Original Poetry: Window Seat on a Train

Two platform clocks mock the overcoats.
They’re eight seconds incongruous.
One celebrates raindrops-splattering-across-slick-concrete-&-heated-rails
           the-panicked-retreat-of-pigeons-who-have-learned-nothing-for-centuries
           the-marking-of-seconds-shivers-&-motes.
The other acknowledges flies-that-orbit-too-close-on-sickly-hot-days
           the-clink-of-coins-in-the-trembling-hands-of-vagrants
           the-dots-&-iotas-until-an-approaching-train-whistles.
They are eight seconds incongruous;
neither is correct according to my watch.
The train ignores all three.

Each briefcase settles and resettles into its overpadded seat.
Most face stiffly forward; but I have a window–
a suppressed lurch–the film reluctantly unreels.
The platform sidles off and hazily grows distant.
All too soon, the post-post-post-tree-post-tree-post-barn-gate-
drive-house-barn-post-post-tree-post-tree-post-post-post
of each passing farm marks the sound of the tracks.
From further pastures, knowing cattle note the train,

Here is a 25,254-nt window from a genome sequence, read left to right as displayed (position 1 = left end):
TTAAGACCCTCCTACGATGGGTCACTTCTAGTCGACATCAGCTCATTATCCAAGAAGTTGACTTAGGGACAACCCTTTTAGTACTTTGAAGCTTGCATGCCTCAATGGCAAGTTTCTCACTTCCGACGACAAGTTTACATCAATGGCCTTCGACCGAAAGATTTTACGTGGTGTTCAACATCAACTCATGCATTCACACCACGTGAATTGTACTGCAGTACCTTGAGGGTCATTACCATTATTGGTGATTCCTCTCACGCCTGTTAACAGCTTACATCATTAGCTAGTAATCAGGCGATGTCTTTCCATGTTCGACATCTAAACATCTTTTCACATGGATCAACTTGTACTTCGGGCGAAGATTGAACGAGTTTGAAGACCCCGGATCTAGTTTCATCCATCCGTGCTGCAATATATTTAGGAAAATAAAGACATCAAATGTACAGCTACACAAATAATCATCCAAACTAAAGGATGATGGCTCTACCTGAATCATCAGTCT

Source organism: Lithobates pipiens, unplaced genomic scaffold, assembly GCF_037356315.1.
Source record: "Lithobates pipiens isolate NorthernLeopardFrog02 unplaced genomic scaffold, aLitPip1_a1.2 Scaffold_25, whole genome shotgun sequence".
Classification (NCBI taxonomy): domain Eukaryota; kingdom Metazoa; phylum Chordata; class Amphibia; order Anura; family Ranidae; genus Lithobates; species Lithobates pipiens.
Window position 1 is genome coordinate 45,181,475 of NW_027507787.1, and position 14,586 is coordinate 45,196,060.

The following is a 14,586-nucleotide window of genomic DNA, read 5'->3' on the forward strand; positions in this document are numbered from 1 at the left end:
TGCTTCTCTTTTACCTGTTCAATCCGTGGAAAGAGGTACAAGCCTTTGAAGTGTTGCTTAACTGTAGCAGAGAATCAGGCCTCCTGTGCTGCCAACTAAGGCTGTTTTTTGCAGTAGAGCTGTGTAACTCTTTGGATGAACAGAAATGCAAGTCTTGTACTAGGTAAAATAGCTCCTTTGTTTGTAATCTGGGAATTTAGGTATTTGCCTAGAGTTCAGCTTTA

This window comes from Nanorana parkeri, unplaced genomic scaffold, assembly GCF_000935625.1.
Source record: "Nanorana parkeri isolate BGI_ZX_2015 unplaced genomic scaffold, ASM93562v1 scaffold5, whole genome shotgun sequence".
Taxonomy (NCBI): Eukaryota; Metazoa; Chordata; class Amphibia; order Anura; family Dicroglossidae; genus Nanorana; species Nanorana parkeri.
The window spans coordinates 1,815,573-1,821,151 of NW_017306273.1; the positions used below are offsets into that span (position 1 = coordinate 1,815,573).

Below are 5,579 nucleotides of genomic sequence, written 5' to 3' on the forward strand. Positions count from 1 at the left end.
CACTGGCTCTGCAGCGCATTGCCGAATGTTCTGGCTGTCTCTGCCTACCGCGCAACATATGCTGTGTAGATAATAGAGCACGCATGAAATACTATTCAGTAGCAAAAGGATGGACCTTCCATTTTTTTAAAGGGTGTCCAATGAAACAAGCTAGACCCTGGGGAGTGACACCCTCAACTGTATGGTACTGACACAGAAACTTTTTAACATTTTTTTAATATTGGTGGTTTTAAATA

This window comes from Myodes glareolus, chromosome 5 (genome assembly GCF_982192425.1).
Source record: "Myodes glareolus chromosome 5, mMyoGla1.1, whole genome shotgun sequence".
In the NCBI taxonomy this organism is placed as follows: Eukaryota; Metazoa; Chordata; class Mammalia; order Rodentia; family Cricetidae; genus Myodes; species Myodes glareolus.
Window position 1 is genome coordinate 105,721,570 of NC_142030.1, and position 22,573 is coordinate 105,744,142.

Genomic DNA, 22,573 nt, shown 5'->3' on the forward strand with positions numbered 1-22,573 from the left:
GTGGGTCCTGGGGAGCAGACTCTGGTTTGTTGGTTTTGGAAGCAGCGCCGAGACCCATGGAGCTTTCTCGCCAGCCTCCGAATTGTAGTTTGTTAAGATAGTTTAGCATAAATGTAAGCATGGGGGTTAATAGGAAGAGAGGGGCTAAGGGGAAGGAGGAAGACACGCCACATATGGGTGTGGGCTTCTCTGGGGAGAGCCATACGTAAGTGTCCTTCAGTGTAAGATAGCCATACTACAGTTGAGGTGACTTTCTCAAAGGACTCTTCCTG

saddened by the abrupt disturbance.
Beyond, mists shroud still hills.
Hamlets nestle into the valleyed nooks.
Each is a Brigadoon.
A mute flurry-o’-leaves distracts.
Wind!
           whipping-grasses-into-frenzied-swirls-&-cowlicky-whorls
           coaxing even the trees into the tidal pull.
The cold window belies the fresh breezes
trying to penetrate my stagnant capsule.
Factories with immediately dispersing smoke appear.
Terrace houses appear.
A station lazily approaches—minutes behind schedule.
Overcoats are waiting.
The standstill matches the tinted-glass staleness.
 
 
 
 
 
[Check out other original poems here.]

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